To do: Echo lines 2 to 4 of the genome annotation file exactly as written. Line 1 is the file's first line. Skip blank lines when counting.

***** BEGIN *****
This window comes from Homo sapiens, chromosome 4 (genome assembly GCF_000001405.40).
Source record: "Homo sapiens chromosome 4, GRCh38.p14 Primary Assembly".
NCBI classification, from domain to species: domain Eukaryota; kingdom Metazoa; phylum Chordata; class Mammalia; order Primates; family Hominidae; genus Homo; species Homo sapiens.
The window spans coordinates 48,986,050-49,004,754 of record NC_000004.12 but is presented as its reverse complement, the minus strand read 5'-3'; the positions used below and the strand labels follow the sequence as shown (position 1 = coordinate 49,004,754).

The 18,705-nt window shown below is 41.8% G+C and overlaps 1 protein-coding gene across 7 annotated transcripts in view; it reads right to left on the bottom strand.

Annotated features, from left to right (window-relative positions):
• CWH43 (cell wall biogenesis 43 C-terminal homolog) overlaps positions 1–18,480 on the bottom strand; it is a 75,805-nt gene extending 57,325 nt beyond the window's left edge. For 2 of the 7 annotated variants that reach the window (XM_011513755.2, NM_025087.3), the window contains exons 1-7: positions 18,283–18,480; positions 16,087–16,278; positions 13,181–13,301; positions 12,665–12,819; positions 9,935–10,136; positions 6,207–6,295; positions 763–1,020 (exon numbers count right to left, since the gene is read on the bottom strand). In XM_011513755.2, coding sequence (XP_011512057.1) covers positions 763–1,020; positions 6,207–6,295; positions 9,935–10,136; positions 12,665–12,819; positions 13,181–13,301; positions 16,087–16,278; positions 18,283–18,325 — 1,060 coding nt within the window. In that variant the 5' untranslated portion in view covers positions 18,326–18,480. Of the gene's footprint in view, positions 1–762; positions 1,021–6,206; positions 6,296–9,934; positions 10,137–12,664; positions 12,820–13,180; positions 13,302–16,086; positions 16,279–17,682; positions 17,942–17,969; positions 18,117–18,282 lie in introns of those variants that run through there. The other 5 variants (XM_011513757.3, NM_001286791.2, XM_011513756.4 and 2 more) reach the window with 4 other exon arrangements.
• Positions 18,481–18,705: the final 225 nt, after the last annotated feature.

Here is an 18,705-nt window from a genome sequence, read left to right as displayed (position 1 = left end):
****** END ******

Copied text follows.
Source record: "Homo sapiens chromosome 4, GRCh38.p14 Primary Assembly".
NCBI classification, from domain to species: domain Eukaryota; kingdom Metazoa; phylum Chordata; class Mammalia; order Primates; family Hominidae; genus Homo; species Homo sapiens.
The window spans coordinates 48,986,050-49,004,754 of record NC_000004.12 but is presented as its reverse complement, the minus strand read 5'-3'; the positions used below and the strand labels follow the sequence as shown (position 1 = coordinate 49,004,754).